"No other company has as much relevant technology to advance autonomous driving software"
SOUTHFIELD, Mich.--(BUSINESS WIRE)--Autonomous driving continues to be one of the most widespread research
and development activities within the global automotive industry, as
automakers and technology companies alike strive to put advancements
into production and implement them for on-road testing and approvals.
According to a recent
report from IHS Automotive, part of IHS Inc. (NYSE: IHS) and a
leading source of critical information and insight to the global
automotive industry, companies like Google and others are currently
working toward solutions in the autonomous vehicle space, while “car-
as-a-service” organizations like Uber, Lyft and others are set to create
disruption and add operational expertise that will significantly
influence autonomous vehicle development and consumer consideration in
the next decade.
It’s well known that self-driving and driverless cars are inevitable. It
is only a question of time in bringing various options to market for
consumers, and gaining their acceptance. The report includes full IHS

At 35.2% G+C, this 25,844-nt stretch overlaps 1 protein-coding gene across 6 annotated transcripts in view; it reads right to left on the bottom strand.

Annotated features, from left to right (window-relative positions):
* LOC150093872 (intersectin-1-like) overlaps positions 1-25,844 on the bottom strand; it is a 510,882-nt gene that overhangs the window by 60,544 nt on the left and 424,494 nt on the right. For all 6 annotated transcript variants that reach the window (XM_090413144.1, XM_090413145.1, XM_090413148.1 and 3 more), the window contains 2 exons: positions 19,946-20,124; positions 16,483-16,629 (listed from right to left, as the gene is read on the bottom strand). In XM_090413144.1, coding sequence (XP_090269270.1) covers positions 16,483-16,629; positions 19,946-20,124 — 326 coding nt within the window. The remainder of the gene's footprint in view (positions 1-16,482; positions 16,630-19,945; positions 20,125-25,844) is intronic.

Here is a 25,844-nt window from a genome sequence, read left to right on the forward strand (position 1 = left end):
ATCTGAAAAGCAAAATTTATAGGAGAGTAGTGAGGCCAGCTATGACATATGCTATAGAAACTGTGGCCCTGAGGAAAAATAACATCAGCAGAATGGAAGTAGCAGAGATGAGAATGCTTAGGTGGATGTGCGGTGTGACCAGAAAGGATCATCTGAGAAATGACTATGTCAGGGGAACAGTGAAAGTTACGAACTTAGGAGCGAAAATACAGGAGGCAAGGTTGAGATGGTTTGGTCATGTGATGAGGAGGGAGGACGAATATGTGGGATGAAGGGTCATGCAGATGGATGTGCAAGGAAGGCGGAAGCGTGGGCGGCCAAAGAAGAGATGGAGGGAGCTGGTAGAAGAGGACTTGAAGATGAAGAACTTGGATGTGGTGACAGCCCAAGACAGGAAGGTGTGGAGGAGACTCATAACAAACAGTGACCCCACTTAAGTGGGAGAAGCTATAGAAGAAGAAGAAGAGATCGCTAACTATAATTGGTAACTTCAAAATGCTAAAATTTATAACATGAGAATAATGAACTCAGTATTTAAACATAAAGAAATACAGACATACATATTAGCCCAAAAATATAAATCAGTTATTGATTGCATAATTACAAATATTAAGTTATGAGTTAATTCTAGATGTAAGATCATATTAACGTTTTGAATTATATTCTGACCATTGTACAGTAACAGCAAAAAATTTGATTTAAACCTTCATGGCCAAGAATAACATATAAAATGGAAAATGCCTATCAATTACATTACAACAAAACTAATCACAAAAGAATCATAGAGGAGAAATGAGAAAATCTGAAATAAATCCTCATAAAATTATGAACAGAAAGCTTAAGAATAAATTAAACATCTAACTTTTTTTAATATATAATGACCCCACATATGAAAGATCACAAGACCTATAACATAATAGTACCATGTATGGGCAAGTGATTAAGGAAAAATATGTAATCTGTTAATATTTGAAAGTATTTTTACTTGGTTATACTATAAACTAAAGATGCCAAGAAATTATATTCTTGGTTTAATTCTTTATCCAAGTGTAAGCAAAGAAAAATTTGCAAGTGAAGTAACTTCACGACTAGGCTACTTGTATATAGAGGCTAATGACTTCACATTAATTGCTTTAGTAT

Automotive analysis of Google’s past activities -- and outlines future
scenarios for Google and others in the auto industry as they continue
technology developments toward autonomous driving.
Evolutionary and Revolutionary; Diverging Paths to Autonomy
Two primary research and development strategies to achieve self-driving
vehicles are in place today – evolutionary and revolutionary. Most
traditional automotive manufacturers are on the evolutionary track with
their R&D efforts, continuing along the current path of improving
advanced driver assistance systems (ADAS) to partial self-driving, and
eventual full self-driving vehicles.
On the other hand, Google leads the revolutionary approach and will have
a major impact in the coming years. Uber is also beginning to implement
some of its own R&D in this arena, as it works toward solutions for the
next stage of its disruptive transportation strategy.
Software is Key; Google Leads
The key to self-driving cars is a software that can interpret all of a